There are so many influences on my work that it is difficult to pinpoint the most important. For example, I have a real fondness for vintage photographs: the need for a model to sit still for a long exposure lent a formality to the early photo portraits that always appealed to me. There is something so intriguing about a close-up portrait without a background story that engages me with the subject’s soul. I feel the same about the Italian and Flemish “psychological portraits” of the Renaissance, particularly those of Bronzino and Holbein. Their portraits almost demand attention and that is how I imagine an animal that does not have the gift of language communicates with humans.

I can’t ignore the influence of my dogs either. I did my first animal portrait of my dog Toby then went on to paint my second (and present) dog Bingo every Halloween in a spooky themed portrait which now includes my third dog Astro. I have a real fascination for Victorian spiritualism and these portraits give me an opportunity to express that each year!

We feel some kind of childhood nostalgia in your artwork. What brings you back to this period of your life and how does it inspire your work?

My work is definitely nostalgic and inspired by my childhood memories. For example, I always preferred stuffed animals to dolls. I used to sew clothes for them on my toy sewing machine and just loved imagining them interacting with humans the way, for instance, Babar the elephant did. My Green Bunny portrait expresses my love for my first toy which belonged to my brother and then my sister and which was lost during a move. Years later when I found him packed in a box of curtains it was as if he had miraculously returned from the dark beyond. That portrait and in fact Green Bunny himself remains a symbol of hope and rebirth.

What are your preferred techniques and subjects for your portraits?

I paint in oil, usually on a gessoed wood panel. Often to save time I paint a solid underpainting in sepia toned acrylic and then go in with oil for color and detail. In my opinion, nothing brings luminosity and depth to a painting like oil color.

If you were an animal, which one would you be? 🙂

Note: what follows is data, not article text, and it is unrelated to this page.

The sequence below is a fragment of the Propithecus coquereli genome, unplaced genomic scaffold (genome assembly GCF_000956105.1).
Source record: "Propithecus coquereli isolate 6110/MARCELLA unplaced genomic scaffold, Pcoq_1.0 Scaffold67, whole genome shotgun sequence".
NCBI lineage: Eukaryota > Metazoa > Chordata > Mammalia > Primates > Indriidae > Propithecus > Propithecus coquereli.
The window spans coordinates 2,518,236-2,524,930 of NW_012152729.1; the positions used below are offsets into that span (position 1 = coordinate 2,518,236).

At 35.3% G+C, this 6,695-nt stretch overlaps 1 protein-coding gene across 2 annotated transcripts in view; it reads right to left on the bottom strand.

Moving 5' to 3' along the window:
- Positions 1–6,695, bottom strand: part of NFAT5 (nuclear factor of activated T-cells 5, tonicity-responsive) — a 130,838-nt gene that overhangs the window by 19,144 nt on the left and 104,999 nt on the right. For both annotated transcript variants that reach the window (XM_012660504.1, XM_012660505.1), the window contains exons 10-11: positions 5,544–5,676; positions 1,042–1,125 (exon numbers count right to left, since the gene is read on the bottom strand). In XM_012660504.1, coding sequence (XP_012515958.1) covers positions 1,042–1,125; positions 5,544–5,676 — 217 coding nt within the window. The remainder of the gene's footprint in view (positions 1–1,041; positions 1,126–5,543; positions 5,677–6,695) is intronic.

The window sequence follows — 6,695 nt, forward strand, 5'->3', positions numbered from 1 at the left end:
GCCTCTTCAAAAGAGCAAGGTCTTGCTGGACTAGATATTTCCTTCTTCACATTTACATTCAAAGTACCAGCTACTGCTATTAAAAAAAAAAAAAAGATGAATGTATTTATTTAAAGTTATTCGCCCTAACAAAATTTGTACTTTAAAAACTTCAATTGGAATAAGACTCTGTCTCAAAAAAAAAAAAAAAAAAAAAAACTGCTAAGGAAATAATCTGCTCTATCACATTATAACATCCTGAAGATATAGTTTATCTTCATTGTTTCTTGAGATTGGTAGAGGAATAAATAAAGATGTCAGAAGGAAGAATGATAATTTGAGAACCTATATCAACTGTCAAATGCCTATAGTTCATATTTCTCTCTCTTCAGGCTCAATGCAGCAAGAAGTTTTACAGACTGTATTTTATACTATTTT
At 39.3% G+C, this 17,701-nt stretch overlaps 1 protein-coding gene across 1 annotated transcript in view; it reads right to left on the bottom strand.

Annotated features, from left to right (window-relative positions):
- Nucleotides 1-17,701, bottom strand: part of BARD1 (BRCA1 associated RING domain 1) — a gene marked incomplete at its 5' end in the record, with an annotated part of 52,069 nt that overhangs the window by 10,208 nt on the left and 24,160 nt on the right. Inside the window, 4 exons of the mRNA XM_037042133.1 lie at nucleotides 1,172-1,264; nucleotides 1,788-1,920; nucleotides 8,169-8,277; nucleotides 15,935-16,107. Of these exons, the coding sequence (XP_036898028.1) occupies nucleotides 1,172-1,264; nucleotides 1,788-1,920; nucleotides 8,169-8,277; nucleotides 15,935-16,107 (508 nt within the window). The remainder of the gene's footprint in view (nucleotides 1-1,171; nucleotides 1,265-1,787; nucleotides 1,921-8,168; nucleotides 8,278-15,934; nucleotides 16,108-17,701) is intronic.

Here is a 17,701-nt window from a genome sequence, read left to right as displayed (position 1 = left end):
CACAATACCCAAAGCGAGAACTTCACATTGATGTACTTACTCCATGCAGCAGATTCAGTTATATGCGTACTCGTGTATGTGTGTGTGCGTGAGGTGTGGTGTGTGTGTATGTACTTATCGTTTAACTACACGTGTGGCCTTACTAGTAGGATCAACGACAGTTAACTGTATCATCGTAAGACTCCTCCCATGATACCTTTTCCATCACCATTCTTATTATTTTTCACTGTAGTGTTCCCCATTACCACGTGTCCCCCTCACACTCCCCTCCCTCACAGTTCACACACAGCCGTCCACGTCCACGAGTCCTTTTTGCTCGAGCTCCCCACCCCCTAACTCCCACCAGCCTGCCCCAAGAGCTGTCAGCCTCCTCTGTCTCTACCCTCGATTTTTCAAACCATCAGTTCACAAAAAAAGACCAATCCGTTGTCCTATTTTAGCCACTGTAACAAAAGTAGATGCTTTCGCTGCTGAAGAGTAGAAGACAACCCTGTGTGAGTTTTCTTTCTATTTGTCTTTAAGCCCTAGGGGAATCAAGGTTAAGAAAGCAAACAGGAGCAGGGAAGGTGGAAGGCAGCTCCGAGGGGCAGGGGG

As much as I’d like to say I am really a dog, given my love of my canine companions, I am probably more of a squirrel at heart. I admire how energetic and resourceful they can be. They are amazing problem solvers who never give up and always manage to forge ahead with a jolly and positive countenance. Since my first squirrel Daisy (see portrait) I have fed and photographed generations of squirrels on courtyard my fire escape and always find them to be trusting, friendly and up-lifting to the spirit!

Color Your Own Pet

Lisa Marie – Founder of Artistry by Lisa Marie

How did you shift from Art History to customized Art Prints and Coloring Pages? Can you tell us more about your story?

In high school I often went to a professional artist’s studio after school and studied her drawing techniques. She used the same methods as the Renaissance masters. It nurtured both my passions – creating art and learning art history. After I earned my MA in Art History in Florence Italy, I wanted to share what I had learned with others. That’s when I decided to offer custom portraits, prints and coloring pages. That way I can share my art and encourage others to pursue their own creative talent.

How long does it take you to complete a pet portrait?

Custom handmade portraits are in high demand and the studio queue usually books months ahead. Once I start a portrait, it can take one to three weeks to finish – depending on how large the drawing is and how many subjects are in it. I encourage my customers to order well in advance to make sure their personalized art is completed before they need it, especially if it’s a gift.

 Why do you like drawing animals?

Animals are wonderful models. They have so much honesty in their expressions and bring great joy to others. I create many portraits for weddings, births, family gatherings and I love drawing them all. But animals are never self-conscious or care about their physical idiosyncrasies – that’s very refreshing.

What inspired you to create your first coloring page?

I was speaking with an older woman who really wanted a portrait of her cat but couldn’t afford a custom portrait. I found a drawing I had made a while ago that was similar to her feline companion and turned it into a coloring page that she could order online and print at home. It’s affordable, she can color it herself to perfectly match her cat, and put a bit of herself in the image. She was so happy I decided to make more coloring pages.

Coloring is therapeutic, just like petting an animal. Was your intention mixing two absolute relaxing factors?

Art can trigger many responses in people, just like animals. I wanted to further explore the potential of art and animals, how they can make my customers happy, relaxed, and creative. My coloring pages give people what they most need at that time.

Looking to make your passion come to life? Join Keenobby’s community of makers in just a few clicks.

Give the gift of a Keenobby experience. From a cooking class to weaving workshops, we have an experience your loved one will enjoy.

Written by Keenobby

Photo credit: Animalove